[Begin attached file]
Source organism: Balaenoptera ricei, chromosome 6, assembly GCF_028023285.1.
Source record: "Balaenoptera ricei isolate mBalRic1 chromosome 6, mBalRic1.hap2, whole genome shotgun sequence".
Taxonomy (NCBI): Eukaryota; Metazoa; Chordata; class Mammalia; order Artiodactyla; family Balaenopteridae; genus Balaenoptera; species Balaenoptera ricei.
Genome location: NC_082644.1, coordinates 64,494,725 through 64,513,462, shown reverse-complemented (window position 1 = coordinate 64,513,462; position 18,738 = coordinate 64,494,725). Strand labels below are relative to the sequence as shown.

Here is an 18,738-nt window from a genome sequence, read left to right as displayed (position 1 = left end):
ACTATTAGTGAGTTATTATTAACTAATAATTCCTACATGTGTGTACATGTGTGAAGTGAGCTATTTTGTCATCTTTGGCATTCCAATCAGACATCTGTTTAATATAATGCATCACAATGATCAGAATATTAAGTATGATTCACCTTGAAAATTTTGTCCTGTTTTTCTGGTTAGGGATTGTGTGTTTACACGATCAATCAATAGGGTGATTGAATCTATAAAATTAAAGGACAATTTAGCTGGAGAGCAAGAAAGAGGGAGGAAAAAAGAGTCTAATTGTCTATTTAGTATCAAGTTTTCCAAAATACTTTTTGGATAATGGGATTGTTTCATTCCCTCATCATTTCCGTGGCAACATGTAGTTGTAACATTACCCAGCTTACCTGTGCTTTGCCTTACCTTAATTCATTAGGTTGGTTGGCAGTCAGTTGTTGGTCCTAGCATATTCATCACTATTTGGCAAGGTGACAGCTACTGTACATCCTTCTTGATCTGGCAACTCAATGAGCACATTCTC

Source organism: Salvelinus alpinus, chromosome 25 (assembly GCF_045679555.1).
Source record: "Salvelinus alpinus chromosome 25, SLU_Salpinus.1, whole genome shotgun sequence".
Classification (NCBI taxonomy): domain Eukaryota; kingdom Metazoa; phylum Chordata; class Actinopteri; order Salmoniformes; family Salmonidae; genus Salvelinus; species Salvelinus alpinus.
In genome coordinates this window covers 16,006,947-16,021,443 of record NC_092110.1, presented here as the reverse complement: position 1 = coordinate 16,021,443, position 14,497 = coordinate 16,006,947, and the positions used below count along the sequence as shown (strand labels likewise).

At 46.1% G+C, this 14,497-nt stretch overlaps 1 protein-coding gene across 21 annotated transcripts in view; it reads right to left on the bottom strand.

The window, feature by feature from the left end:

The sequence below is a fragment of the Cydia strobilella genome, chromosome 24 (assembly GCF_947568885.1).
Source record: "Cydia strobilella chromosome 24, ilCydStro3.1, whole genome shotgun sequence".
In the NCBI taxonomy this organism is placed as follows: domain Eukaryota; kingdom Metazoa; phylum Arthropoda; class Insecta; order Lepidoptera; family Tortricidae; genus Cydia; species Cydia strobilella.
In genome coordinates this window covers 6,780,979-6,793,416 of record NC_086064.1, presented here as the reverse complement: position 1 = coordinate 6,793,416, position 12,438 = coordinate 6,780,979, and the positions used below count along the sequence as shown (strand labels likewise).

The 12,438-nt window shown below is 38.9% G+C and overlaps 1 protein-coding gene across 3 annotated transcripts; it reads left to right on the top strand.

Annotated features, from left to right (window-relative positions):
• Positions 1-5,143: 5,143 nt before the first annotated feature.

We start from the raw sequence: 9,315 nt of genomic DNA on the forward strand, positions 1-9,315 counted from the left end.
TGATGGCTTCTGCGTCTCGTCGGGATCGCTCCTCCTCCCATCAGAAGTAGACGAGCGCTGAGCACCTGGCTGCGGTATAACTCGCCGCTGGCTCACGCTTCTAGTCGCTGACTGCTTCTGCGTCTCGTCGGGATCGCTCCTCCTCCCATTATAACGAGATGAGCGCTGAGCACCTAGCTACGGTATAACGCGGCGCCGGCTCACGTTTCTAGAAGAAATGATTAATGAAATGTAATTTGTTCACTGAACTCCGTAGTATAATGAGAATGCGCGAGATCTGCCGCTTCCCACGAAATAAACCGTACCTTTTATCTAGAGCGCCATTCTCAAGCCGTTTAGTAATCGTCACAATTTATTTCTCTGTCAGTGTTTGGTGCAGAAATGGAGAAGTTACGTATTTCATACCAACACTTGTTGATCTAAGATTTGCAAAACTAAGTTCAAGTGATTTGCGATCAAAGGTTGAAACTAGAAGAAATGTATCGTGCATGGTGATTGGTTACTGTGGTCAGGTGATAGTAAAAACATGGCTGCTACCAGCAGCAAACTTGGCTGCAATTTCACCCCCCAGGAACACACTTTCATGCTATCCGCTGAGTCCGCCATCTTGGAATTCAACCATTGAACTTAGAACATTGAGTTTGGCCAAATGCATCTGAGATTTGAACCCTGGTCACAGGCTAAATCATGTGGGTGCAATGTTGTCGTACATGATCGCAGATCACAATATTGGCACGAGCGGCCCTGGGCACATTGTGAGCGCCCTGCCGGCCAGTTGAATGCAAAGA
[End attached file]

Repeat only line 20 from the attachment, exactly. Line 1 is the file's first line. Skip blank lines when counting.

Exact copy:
We start from the raw sequence: 9,315 nt of genomic DNA on the forward strand, positions 1-9,315 counted from the left end.